life saving

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This Monday morning I’m reflecting on and recovering from a gloriously full weekend. The Flood Women’s event I wrote about last week was beautiful and soulful and as tender as it gets.

My sense is that so many of us want to begin telling a different story, want to begin living truer to ourselves. Our insides are congested and our souls are tight and we want someone to give us permission to begin doing things differently–to honor the struggle we’re feeling, to admit we’re overwhelmed, and to begin living in a way that’s more congruent to that soul voice that is longing for nourishment.

I’m always grateful for a room full of women who are nodding and, maybe even, ever-so-slightly teary at times. These women remind me that I’m not the only one who is tired of muscling through. I’m not the only one who turns on myself when I’m feeling overwhelmed. I’m not the only one who wants to build a less adversarial relationship with myself.

In my first talk on Saturday, I share about how we drown in the void of self-contempt. We know it’s not OK to bully other people, but have we really truly learned that it’s not OK to bully ourselves? Are we overtly or subtly turning on ourselves with unreasonable schedules, less-than-adequate rest, a refusal to get support or help? Or are we turning toward ourselves, nurturing ourselves, as mother would her child?

Everything we try to throw into the void of self-contempt–new pillows, tight pants, crazy diets, more more more, etc–is just consumed. There isn’t a “fix” out there that will solve our adversarial feelings toward ourselves.

It is God who saves us. And he saves us in weird, unexpected ways.

In my second talk, I talked about one of the ways God has saved me, through a sentence you’ve heard me write about over and over again . . . “Always we begin again” (Saint Benedict). I talked about how that mantra has saved me from buying into the fantasy-life and the huge sweeping ideals in my head (of how things should look, of how things should feel, of how things should be going, of how I should be more like her over there) and to, instead, put one foot in front of the other and begin again. In this perfectly imperfect life that is right here under my nose.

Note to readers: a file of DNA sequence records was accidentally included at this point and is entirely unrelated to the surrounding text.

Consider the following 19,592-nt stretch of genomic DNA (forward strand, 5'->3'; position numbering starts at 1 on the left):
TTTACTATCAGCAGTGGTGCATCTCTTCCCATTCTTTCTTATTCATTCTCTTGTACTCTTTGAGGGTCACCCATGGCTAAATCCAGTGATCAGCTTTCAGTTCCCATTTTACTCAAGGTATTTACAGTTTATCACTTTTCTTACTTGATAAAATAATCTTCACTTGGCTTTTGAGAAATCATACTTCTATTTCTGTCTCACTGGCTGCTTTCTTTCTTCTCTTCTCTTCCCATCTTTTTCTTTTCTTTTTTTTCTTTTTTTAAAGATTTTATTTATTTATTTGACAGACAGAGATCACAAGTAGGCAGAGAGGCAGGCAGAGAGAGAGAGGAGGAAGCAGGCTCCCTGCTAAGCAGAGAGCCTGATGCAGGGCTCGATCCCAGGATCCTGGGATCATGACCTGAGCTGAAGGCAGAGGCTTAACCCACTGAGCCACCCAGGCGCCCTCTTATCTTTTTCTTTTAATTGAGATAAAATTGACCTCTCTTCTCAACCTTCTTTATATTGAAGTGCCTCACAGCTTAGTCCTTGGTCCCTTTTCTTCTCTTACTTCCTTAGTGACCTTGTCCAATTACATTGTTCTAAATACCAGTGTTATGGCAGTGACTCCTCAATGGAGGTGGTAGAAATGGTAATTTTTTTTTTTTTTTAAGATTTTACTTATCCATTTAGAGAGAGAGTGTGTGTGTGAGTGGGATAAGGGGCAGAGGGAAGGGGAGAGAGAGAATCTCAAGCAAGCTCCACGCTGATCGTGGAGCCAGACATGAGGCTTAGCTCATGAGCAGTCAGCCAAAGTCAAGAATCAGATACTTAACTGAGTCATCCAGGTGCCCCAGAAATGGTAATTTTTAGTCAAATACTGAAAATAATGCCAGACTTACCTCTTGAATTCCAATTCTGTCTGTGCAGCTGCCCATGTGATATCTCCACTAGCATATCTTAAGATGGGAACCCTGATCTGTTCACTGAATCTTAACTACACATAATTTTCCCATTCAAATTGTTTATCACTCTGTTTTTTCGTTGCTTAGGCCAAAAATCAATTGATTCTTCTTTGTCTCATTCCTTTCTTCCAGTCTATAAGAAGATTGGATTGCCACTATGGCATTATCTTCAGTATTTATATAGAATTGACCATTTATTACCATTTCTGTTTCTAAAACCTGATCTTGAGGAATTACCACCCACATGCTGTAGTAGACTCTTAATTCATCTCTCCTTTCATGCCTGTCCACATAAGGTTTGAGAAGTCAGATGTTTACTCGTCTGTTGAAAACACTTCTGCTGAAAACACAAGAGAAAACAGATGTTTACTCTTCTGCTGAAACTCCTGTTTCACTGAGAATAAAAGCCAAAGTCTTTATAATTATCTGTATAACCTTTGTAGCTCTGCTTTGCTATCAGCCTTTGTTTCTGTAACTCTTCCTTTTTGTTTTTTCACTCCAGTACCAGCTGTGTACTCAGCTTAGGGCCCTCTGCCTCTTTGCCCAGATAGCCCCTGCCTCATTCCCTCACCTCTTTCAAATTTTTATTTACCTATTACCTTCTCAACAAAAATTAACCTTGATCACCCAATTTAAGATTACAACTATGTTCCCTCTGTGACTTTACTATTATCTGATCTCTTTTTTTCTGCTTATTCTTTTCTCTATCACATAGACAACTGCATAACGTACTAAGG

Forgiving. Starting over. Loosening the noose of self-contempt. Beginning again. Extending to myself the very same grace God extends to me, moment-by-moment-by-moment.

This weekend we also hosted a big going away party for dear friends who will be moving to Colorado. Tatum has been a part of My Group (the one I write about in Breathing Room) for years. As I said in front of all our friends at the party, Tatum is so easy to love. And she has loved me generously and vulnerably all these years, allowing me into her own journey and walking with me in real and meaningful ways as I have journeyed.

God has saved me through these women, through Tatum, over and over again. His truth is spoken in their words. His love is given in their presence. His grace is extended in their validation.

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I believe more and more of us are looking for these kinds of relationships–places and spaces where we can show up in our fleshy humanity and be welcomed.

So my heart is full this morning, even if my eyes are, in fact, a bit puffier than usual. I’m drinking my water (and lots of coffee, let’s be totally honest). Breathing. Lighting a candle. Looking around my house at the remains of a big party and a sweet, sweet weekend full of old and new friends, full of pouring out and filling up.

I’m beginning again, because that is what we must do. And because of his grace, that is what we can do.

***

What is saving your life right now?

 

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2 Responses to “life saving”

  1. Carolyn

    The fact that I am a work in process. I am learning to trust in a new and different way. Thank you for all you have shared.

    Reply
  2. jill britz

    Photography, though it’s surprising me! When I started college a million years ago, I wanted to study photography. My tiny christian liberal arts school didn’t have a major, so I walked a different path. But I keep taking pictures, continuing to return to the richness of a single shot, the life-giving beauty of morning light on toddler cheeks. In the thick of mothering, of homeschooling, of houseworking, I never knew Jesus would use Instagram to help me breathe, but, well. There it is.

    Reply

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